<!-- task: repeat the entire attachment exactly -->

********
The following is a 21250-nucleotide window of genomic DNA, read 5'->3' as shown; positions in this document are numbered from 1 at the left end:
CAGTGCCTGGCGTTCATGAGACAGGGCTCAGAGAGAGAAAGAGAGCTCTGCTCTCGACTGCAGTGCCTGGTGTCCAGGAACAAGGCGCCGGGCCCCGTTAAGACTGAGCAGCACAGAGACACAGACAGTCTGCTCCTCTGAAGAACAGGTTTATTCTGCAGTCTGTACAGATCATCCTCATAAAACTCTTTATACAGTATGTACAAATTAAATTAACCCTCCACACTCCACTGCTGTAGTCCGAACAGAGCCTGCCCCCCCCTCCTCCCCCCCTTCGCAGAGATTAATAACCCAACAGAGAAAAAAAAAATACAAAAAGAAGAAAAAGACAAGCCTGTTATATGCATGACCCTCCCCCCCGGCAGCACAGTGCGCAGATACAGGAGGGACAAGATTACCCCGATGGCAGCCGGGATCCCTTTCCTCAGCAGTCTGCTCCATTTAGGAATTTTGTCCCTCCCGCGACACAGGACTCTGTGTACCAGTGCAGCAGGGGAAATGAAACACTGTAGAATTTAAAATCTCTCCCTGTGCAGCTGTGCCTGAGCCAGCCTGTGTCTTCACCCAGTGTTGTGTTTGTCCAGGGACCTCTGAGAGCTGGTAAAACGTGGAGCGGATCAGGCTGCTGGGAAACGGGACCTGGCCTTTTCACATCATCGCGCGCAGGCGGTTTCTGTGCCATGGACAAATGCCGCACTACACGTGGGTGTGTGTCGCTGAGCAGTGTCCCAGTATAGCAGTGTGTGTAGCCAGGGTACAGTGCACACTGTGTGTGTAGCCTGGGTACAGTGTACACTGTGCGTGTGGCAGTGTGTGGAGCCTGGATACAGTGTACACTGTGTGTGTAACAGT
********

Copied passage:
The following is a 21250-nucleotide window of genomic DNA, read 5'->3' as shown; positions in this document are numbered from 1 at the left end:
CAGTGCCTGGCGTTCATGAGACAGGGCTCAGAGAGAGAAAGAGAGCTCTGCTCTCGACTGCAGTGCCTGGTGTCCAGGAACAAGGCGCCGGGCCCCGTTAAGACTGAGCAGCACAGAGACACAGACAGTCTGCTCCTCTGAAGAACAGGTTTATTCTGCAGTCTGTACAGATCATCCTCATAAAACTCTTTATACAGTATGTACAAATTAAATTAACCCTCCACACTCCACTGCTGTAGTCCGAACAGAGCCTGCCCCCCCCTCCTCCCCCCCTTCGCAGAGATTAATAACCCAACAGAGAAAAAAAAAATACAAAAAGAAGAAAAAGACAAGCCTGTTATATGCATGACCCTCCCCCCCGGCAGCACAGTGCGCAGATACAGGAGGGACAAGATTACCCCGATGGCAGCCGGGATCCCTTTCCTCAGCAGTCTGCTCCATTTAGGAATTTTGTCCCTCCCGCGACACAGGACTCTGTGTACCAGTGCAGCAGGGGAAATGAAACACTGTAGAATTTAAAATCTCTCCCTGTGCAGCTGTGCCTGAGCCAGCCTGTGTCTTCACCCAGTGTTGTGTTTGTCCAGGGACCTCTGAGAGCTGGTAAAACGTGGAGCGGATCAGGCTGCTGGGAAACGGGACCTGGCCTTTTCACATCATCGCGCGCAGGCGGTTTCTGTGCCATGGACAAATGCCGCACTACACGTGGGTGTGTGTCGCTGAGCAGTGTCCCAGTATAGCAGTGTGTGTAGCCAGGGTACAGTGCACACTGTGTGTGTAGCCTGGGTACAGTGTACACTGTGCGTGTGGCAGTGTGTGGAGCCTGGATACAGTGTACACTGTGTGTGTAACAGT